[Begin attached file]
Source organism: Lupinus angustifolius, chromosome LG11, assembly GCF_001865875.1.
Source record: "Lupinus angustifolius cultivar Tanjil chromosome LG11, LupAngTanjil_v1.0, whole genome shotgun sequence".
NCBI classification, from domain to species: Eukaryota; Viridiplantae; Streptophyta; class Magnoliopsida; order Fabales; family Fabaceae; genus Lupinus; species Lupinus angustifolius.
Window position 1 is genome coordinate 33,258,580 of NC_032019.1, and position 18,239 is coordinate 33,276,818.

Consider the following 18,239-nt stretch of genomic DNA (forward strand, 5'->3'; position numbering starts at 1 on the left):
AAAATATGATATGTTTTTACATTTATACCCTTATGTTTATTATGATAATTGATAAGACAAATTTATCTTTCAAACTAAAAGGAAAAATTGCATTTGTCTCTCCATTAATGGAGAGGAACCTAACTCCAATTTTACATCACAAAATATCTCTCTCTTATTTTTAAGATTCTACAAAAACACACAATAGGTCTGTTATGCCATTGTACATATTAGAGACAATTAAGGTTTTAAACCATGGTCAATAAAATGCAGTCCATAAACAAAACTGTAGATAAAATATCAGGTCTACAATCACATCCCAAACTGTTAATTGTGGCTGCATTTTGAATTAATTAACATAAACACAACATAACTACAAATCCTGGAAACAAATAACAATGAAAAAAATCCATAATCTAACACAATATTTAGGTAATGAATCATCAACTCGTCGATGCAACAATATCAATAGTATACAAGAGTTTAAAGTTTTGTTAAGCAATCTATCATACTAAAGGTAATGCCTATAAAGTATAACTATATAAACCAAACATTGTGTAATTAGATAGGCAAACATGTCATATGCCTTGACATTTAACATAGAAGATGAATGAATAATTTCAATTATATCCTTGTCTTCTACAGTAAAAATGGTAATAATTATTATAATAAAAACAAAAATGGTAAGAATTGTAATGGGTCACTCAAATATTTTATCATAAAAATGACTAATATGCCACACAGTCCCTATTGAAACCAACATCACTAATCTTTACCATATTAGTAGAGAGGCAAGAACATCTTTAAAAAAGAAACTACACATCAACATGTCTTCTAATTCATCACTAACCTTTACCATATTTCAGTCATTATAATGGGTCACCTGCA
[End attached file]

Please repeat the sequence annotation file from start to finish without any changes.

Source organism: Lupinus angustifolius, chromosome LG11, assembly GCF_001865875.1.
Source record: "Lupinus angustifolius cultivar Tanjil chromosome LG11, LupAngTanjil_v1.0, whole genome shotgun sequence".
NCBI classification, from domain to species: Eukaryota; Viridiplantae; Streptophyta; class Magnoliopsida; order Fabales; family Fabaceae; genus Lupinus; species Lupinus angustifolius.
Window position 1 is genome coordinate 33,258,580 of NC_032019.1, and position 18,239 is coordinate 33,276,818.

Consider the following 18,239-nt stretch of genomic DNA (forward strand, 5'->3'; position numbering starts at 1 on the left):
AAAATATGATATGTTTTTACATTTATACCCTTATGTTTATTATGATAATTGATAAGACAAATTTATCTTTCAAACTAAAAGGAAAAATTGCATTTGTCTCTCCATTAATGGAGAGGAACCTAACTCCAATTTTACATCACAAAATATCTCTCTCTTATTTTTAAGATTCTACAAAAACACACAATAGGTCTGTTATGCCATTGTACATATTAGAGACAATTAAGGTTTTAAACCATGGTCAATAAAATGCAGTCCATAAACAAAACTGTAGATAAAATATCAGGTCTACAATCACATCCCAAACTGTTAATTGTGGCTGCATTTTGAATTAATTAACATAAACACAACATAACTACAAATCCTGGAAACAAATAACAATGAAAAAAATCCATAATCTAACACAATATTTAGGTAATGAATCATCAACTCGTCGATGCAACAATATCAATAGTATACAAGAGTTTAAAGTTTTGTTAAGCAATCTATCATACTAAAGGTAATGCCTATAAAGTATAACTATATAAACCAAACATTGTGTAATTAGATAGGCAAACATGTCATATGCCTTGACATTTAACATAGAAGATGAATGAATAATTTCAATTATATCCTTGTCTTCTACAGTAAAAATGGTAATAATTATTATAATAAAAACAAAAATGGTAAGAATTGTAATGGGTCACTCAAATATTTTATCATAAAAATGACTAATATGCCACACAGTCCCTATTGAAACCAACATCACTAATCTTTACCATATTAGTAGAGAGGCAAGAACATCTTTAAAAAAGAAACTACACATCAACATGTCTTCTAATTCATCACTAACCTTTACCATATTTCAGTCATTATAATGGGTCACCTGCA